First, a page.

Publicis’s Levy Hands Torch to Deputy Sadoun After 30 Years

Corrected
  • Sadoun takes over as CEO of advertising company on June 1
  • Levy to be named chairman of Publicis’s board of directors

Publicis's Levy: No Catalyst for Stepping Down as CEO

Publicis SA named Arthur Sadoun to succeed Chief Executive Officer Maurice Levy, an industry leader who built the French company into an advertising powerhouse in almost 30 years at the helm.

Sadoun, 45, will take over on June 1, according to a statement Thursday by Paris-based Publicis. He is currently CEO of Publicis Communications, the unit that houses ad agencies including Saatchi & Saatchi, Leo Burnett Worldwide and Bartle Bogle Hegarty. Levy, 74, will become chairman of the Publicis supervisory board, pending shareholder approval at a May 31 meeting.

Arthur Sadoun

Photographer: Bertrand Rindoff Petroff/Getty Images

Sadoun’s ascension, while expected, represents a monumental change for Publicis and for the industry, which has been dominated by Levy and his chief rival, WPP Plc founder and CEO Martin Sorrell, who have dueled for decades over matters large and small. Levy said in 2014 he would depart after the end of 2016, and Sadoun, his second in command, had been consolidating power.

“I’m sure he will take Publicis to new heights,” Levy said in an interview with Bloomberg Television. In five years, he said, Publicis “will probably be the only communication group capable of helping the client to transform themselves.”

Levy has led Publicis into the digital age and made the company the world’s third-biggest ad agency. During his time as CEO, Publicis grew from 3,000 employees to almost 80,000. The company’s market value has expanded by almost 100 times, to 14.6 billion euros ($15.6 billion).

Publicis CEO Maurice Levy on Bloomberg TV

Source: Bloomberg

“The announcement of the decision is reassuring as the succession planning created uncertainties that have been an overhang,” Tamsin Garrity, an analyst at Jefferies International Ltd. in London, wrote in a report. “The fact that Maurice Lévy, at the helm since 1987, is expected to stay is also supportive for the new CEO to smooth the transition and reinforce client relationships.”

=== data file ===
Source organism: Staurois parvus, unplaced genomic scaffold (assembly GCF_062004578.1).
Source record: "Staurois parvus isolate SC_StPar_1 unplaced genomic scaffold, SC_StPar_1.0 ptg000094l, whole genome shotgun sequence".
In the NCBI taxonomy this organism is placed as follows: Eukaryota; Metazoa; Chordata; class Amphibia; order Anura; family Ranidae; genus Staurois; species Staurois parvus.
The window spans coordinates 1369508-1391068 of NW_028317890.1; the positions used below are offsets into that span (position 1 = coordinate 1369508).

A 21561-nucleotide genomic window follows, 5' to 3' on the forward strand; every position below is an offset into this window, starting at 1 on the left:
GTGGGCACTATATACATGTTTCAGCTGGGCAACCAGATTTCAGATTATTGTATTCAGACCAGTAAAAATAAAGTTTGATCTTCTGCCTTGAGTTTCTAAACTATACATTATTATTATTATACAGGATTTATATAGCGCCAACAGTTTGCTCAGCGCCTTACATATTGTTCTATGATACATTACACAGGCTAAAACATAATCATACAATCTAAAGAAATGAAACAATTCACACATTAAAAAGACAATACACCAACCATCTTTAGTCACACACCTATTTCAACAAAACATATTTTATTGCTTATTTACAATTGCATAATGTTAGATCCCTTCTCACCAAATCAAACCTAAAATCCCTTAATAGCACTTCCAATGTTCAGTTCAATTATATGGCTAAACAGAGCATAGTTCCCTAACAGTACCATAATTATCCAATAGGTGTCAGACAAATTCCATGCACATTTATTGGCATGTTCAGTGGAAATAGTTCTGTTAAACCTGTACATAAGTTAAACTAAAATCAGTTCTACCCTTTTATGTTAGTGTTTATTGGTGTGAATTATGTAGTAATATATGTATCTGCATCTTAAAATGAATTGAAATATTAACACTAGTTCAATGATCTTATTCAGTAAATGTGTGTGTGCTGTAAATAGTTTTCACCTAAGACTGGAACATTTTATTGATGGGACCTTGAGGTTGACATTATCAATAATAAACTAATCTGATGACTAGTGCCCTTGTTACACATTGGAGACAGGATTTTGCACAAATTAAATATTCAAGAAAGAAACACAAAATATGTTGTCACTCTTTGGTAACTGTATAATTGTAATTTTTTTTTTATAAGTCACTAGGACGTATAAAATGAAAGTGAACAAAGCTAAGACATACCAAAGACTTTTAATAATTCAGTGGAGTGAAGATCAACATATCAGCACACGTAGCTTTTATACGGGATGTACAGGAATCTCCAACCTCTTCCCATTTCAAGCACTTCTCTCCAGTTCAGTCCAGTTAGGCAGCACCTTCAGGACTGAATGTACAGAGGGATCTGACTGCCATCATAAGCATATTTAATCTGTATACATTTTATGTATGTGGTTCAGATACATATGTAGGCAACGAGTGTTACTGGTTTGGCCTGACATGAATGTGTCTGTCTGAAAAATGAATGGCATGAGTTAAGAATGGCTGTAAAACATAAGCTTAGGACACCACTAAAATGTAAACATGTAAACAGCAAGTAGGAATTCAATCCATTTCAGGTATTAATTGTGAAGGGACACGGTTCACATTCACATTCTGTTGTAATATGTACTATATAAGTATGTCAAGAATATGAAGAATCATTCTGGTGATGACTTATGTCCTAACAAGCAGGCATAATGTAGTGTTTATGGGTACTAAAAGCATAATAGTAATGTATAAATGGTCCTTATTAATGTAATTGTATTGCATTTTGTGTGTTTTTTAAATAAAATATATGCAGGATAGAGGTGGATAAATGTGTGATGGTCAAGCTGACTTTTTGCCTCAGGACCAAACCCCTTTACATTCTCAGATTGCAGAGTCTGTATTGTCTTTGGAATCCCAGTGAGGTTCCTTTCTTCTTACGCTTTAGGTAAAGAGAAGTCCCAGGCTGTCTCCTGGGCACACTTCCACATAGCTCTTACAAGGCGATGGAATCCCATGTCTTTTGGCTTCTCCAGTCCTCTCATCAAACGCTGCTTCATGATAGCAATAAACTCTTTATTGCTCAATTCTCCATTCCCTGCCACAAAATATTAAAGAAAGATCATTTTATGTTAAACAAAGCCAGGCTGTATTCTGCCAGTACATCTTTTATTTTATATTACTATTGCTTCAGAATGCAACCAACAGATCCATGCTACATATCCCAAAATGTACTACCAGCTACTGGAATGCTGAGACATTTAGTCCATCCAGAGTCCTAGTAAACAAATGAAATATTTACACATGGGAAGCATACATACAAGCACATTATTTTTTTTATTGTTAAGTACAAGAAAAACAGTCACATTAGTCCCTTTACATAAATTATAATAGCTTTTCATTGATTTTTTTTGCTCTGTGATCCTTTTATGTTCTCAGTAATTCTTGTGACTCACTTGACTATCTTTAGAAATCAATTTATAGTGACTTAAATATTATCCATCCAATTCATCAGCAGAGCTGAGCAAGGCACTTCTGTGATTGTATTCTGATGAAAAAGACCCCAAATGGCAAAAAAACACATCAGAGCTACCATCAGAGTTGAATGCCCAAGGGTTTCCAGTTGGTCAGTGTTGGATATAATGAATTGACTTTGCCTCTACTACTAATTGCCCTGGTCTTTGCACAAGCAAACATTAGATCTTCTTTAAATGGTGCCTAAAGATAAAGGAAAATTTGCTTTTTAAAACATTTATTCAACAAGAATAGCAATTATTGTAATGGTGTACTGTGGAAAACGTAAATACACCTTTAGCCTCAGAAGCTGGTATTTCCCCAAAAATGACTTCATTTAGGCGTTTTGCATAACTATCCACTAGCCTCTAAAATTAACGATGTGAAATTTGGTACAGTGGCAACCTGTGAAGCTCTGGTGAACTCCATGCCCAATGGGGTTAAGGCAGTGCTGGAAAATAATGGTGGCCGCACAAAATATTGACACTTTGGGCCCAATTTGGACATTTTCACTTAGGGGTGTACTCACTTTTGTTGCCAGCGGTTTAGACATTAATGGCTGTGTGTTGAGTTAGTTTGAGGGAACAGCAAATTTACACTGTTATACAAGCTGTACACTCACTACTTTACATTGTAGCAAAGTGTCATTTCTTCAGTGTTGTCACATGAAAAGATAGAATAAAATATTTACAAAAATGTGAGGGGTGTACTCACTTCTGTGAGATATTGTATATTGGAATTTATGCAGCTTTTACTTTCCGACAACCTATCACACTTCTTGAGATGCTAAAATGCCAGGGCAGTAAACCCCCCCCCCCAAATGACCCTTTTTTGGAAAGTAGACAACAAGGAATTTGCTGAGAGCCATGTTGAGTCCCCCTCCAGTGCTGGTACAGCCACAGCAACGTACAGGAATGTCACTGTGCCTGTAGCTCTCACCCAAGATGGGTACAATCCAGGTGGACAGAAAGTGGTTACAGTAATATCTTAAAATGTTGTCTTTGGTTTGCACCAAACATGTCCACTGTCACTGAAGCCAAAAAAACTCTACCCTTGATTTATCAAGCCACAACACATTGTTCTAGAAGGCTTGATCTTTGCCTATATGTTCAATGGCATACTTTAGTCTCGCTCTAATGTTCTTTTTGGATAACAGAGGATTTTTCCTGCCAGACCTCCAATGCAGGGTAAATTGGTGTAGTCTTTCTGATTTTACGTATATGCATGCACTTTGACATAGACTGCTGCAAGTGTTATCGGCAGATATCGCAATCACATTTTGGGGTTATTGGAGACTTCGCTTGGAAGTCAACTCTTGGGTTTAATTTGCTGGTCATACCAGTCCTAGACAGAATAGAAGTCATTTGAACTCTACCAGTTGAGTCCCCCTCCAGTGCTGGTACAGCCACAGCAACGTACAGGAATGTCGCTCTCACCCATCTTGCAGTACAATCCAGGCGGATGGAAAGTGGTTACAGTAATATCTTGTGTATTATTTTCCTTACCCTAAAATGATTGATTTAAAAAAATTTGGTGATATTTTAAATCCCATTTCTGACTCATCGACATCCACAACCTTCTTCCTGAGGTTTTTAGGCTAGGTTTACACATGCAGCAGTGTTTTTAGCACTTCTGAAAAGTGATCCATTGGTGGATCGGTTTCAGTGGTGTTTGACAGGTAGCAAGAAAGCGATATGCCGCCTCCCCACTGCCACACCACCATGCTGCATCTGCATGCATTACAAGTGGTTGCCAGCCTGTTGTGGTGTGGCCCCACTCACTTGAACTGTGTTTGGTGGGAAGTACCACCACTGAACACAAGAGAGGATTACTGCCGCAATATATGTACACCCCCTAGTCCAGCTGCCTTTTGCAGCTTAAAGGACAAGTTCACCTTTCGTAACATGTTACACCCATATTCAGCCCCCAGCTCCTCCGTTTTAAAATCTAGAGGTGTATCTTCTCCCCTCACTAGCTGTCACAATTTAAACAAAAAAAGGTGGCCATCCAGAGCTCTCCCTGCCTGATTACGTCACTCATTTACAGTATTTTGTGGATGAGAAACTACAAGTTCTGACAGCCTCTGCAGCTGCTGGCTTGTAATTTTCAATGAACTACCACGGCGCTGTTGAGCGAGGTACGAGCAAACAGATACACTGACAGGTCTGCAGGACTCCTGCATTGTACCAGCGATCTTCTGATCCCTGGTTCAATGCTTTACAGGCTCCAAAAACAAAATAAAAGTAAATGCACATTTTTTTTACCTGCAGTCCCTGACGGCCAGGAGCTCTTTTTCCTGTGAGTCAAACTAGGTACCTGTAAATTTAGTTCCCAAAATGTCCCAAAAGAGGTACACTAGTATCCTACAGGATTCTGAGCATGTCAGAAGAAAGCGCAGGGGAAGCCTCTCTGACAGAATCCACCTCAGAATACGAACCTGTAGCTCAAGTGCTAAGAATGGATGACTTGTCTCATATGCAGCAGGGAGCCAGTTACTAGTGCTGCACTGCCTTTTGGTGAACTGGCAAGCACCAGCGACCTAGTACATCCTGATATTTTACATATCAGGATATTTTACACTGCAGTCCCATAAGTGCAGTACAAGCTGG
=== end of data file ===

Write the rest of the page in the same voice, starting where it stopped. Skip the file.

Publicis rose 0.7 percent to 65.12 euros at 2:15 p.m. in Paris.

The process of finding a successor started in November and the company said it planned to finish by February. Sadoun joined Publicis Groupe in December 2006 as CEO of Publicis Conseil, before becoming CEO of Publicis France in 2009.

“The highly respected professional qualities of Arthur Sadoun, his unique understanding of clients and their needs, his accomplishments both during his time at Publicis Groupe and before, and his human qualities, all make him the prime candidate,” Elisabeth Badinter, the current supervisory board chairman, said in a statement.

‘Never Easy’

While Publicis stepped up onto the world’s ad agency podium under Levy’s management, recent years have been marked by the failure of the merger between the French company and rival Omnicom Group Inc. in 2014, as well as contract losses in 2015, such as the ad space purchasing business with Procter & Gamble Co. and Coca-Cola Co. in the U.S.

Publicis, like all ad companies, also has faced the growing clout of digital companies such as Google Inc. and Facebook Inc., which are pulling revenue away from traditional media.

In the interview, Levy said that the acquisitions such as Digitas in 2007 have positioned the company to be “a key player in the intersection of information technology, advertising, digital and consulting.”

“Succession is never an easy task and this is the reason why I very much insisted that Maurice Lévy remain at our side to provide Arthur Sadoun with guidance in and recommendations for his difficult task,” said Badinter, the daughter of Publicis founder Marcel Bleustein-Blanchet.

Publicis also named Steve King, CEO of Publicis Media, to the company’s management board, which will be chaired by Sadoun.

— With assistance by Tom Keene

(Updates with Levy interview. In an earlier version, Publicis corrected Sadoun’s age.)
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